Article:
A Danville resident asks: What exactly is a "meaningful" summer? I have heard this phrase so often, but without any real details. What should high school age children plan to do over the summers and does it really influence their college applications?
Dr. LaScala responds:
College counselors, college admissions officers and everyone in between has an opinion about what constitutes a meaningful summer for high school students. I am happy to add my opinion to the mix.
On both the Common Application, the University of California application and many unique college applications there is a section to list and/or describe your accomplishments, including summer activities. If it is on the application, it is safe to assume that it is important in the admissions process. Admission departments do not create unnecessary work for themselves and do review each part of the application.
I encourage students to focus on depth rather than breadth. Students should pursue two or three interesting activities both in and outside the school environment. Students should be looking for opportunities to pursue that they find both exciting and challenging. These can be projects, activities, employment or even college-level coursework not readily available during the regular high school year.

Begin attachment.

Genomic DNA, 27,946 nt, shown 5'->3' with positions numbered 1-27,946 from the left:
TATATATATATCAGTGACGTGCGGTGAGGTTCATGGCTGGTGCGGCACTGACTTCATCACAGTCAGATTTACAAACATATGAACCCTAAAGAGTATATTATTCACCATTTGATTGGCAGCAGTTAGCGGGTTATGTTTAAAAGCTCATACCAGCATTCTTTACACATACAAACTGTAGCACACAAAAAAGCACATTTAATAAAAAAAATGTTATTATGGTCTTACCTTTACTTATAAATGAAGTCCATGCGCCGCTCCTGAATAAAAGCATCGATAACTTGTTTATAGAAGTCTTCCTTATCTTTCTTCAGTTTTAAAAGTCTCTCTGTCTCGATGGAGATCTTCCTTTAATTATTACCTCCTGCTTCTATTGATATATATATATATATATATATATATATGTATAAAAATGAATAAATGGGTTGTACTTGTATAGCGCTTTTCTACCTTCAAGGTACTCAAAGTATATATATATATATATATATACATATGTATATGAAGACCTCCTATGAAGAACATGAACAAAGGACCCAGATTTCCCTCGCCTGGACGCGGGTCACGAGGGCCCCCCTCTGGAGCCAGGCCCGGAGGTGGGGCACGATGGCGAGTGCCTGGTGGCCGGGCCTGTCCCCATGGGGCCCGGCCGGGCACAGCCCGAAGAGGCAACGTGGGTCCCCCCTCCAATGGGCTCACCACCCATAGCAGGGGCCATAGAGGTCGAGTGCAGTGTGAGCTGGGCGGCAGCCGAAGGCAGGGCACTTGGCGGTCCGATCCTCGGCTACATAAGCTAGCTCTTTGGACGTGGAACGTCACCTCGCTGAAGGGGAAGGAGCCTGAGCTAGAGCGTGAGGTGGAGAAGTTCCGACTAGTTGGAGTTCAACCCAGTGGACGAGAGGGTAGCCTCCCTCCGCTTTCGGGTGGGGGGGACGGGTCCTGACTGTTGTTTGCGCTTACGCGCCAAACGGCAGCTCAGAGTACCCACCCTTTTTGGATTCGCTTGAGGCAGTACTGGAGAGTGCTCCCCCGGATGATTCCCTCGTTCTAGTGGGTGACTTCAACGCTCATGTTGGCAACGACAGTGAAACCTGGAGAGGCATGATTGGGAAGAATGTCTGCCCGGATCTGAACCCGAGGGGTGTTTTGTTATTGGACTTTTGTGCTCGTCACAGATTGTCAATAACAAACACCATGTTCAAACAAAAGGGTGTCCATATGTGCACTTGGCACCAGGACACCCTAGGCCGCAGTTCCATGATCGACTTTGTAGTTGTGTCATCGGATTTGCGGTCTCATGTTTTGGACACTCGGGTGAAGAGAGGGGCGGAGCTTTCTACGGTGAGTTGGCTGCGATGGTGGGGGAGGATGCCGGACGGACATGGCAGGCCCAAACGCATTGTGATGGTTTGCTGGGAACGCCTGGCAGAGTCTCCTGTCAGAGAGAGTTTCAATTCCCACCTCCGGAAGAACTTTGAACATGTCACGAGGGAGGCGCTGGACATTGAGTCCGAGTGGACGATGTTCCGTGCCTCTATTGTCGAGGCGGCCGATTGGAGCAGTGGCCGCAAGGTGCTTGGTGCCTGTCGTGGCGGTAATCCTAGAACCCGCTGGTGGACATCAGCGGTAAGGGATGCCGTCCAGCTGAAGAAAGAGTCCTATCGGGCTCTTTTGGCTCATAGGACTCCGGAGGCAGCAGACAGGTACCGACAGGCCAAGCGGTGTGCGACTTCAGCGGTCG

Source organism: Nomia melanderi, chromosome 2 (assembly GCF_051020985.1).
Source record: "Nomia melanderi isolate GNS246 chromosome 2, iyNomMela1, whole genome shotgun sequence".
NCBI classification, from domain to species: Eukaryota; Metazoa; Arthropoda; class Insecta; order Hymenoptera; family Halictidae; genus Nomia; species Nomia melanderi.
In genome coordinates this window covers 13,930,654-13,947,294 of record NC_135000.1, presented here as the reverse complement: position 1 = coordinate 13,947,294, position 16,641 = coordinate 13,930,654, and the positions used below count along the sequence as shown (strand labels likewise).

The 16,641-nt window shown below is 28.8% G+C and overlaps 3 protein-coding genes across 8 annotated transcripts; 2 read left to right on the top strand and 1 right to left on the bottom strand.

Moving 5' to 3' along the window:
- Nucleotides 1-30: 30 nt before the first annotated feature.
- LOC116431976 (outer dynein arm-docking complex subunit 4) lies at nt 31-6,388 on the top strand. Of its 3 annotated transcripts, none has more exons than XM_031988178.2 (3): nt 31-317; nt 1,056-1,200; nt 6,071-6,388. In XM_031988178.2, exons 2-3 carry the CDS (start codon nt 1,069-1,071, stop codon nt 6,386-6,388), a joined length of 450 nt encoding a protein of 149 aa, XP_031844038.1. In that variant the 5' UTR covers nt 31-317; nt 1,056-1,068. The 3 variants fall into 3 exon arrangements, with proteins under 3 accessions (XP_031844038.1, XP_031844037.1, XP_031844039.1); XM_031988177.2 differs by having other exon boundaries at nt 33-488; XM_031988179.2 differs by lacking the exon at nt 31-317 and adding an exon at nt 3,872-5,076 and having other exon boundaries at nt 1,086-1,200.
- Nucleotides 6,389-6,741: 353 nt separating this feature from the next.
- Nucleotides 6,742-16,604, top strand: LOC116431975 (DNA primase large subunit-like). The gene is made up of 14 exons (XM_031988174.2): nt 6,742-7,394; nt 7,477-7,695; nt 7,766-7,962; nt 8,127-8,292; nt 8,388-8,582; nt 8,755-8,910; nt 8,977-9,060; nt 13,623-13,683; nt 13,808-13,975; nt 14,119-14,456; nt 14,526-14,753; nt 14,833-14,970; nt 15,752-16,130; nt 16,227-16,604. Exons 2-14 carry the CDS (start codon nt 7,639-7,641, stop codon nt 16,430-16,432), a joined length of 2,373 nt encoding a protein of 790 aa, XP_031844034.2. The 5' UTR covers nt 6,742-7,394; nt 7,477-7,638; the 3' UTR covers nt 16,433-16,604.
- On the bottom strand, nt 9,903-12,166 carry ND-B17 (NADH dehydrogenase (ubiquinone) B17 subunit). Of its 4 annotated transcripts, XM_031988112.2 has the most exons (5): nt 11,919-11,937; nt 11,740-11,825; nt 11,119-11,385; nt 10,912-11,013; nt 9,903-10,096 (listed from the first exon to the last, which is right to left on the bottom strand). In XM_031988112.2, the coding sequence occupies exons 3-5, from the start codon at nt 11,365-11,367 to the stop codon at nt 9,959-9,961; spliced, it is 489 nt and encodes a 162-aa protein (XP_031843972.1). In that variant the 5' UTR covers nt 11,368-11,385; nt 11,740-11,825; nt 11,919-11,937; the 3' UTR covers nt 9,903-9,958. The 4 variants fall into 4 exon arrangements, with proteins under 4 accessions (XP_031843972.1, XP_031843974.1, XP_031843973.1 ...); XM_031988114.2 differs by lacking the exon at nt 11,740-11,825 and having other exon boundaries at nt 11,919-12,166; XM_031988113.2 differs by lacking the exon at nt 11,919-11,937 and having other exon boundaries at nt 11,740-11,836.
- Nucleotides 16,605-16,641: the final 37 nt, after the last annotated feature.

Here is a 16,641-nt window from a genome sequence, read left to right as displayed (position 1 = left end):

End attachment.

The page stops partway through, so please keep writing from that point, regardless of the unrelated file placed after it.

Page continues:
Younger students are still forming their interests and parents should grant wide breadth to wholesome activities they choose to do. For example, a student may want to volunteer for an animal rescue foundation over the summer, but may show little or no interest in becoming a veterinarian. And that should be encouraged. Everything a student does should not be judged as good or bad depending on whether it fits an adult's idea of 'meaningful' or career-focused. On the other hand, an older student who believes she wants to go pre-med should demonstrate an active interest in clinical medicine by volunteering or finding an internship at a hospital, medical clinic or public health department. Shadowing health professionals and documenting your experiences is also a worthwhile enterprise, especially if you formalize the process in some way and circulate it to younger students who are considering medical careers (e.g. PowerPoint presentation to younger students at your high school through college and career office).
It is important to understand that you do not have to travel or spend a ton of money for your summer to have an impact. Here is a list of possibilities:
• On-line courses. I had one student last year who was on a tight budget. She enrolled in an inexpensive on-line design course and was guided through the creation of a 3-dimensional model of a bedroom (complete with furnishings, complementary fabrics, window treatments, rugs, the works). Her summer project became part of her portfolio and she was successfully offered admission to several excellent architectural programs.